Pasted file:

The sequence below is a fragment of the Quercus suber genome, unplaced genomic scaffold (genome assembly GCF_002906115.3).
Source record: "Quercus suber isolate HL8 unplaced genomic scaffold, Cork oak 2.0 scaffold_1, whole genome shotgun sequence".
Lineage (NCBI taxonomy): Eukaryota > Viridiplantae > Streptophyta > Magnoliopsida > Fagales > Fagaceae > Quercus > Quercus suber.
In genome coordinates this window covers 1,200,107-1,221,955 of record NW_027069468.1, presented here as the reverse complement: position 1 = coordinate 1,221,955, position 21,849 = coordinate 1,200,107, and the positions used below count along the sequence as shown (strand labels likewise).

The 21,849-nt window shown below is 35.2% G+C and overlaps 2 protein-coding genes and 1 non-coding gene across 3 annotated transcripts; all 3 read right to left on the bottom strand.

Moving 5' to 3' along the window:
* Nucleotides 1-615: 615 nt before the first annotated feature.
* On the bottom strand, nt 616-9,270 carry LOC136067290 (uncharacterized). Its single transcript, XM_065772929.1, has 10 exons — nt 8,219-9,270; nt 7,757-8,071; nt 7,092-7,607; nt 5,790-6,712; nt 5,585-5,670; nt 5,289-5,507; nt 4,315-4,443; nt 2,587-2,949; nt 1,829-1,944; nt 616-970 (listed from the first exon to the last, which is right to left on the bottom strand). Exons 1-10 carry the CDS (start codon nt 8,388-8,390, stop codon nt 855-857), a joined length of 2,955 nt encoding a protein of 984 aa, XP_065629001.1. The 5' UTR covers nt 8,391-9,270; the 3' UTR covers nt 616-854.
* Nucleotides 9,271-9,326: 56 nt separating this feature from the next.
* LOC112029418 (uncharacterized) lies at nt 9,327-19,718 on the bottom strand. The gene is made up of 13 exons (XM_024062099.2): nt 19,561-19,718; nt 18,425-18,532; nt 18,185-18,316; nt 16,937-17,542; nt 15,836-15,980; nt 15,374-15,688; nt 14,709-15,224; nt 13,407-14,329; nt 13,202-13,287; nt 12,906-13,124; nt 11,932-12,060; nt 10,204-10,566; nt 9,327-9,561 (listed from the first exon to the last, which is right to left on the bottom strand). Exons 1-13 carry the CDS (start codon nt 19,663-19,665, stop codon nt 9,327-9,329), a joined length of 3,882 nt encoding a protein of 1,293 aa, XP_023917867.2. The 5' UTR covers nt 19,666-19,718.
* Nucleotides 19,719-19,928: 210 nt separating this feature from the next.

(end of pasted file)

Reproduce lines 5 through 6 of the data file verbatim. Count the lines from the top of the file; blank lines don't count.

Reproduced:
The 21,849-nt window shown below is 35.2% G+C and overlaps 2 protein-coding genes and 1 non-coding gene across 3 annotated transcripts; all 3 read right to left on the bottom strand.

Moving 5' to 3' along the window: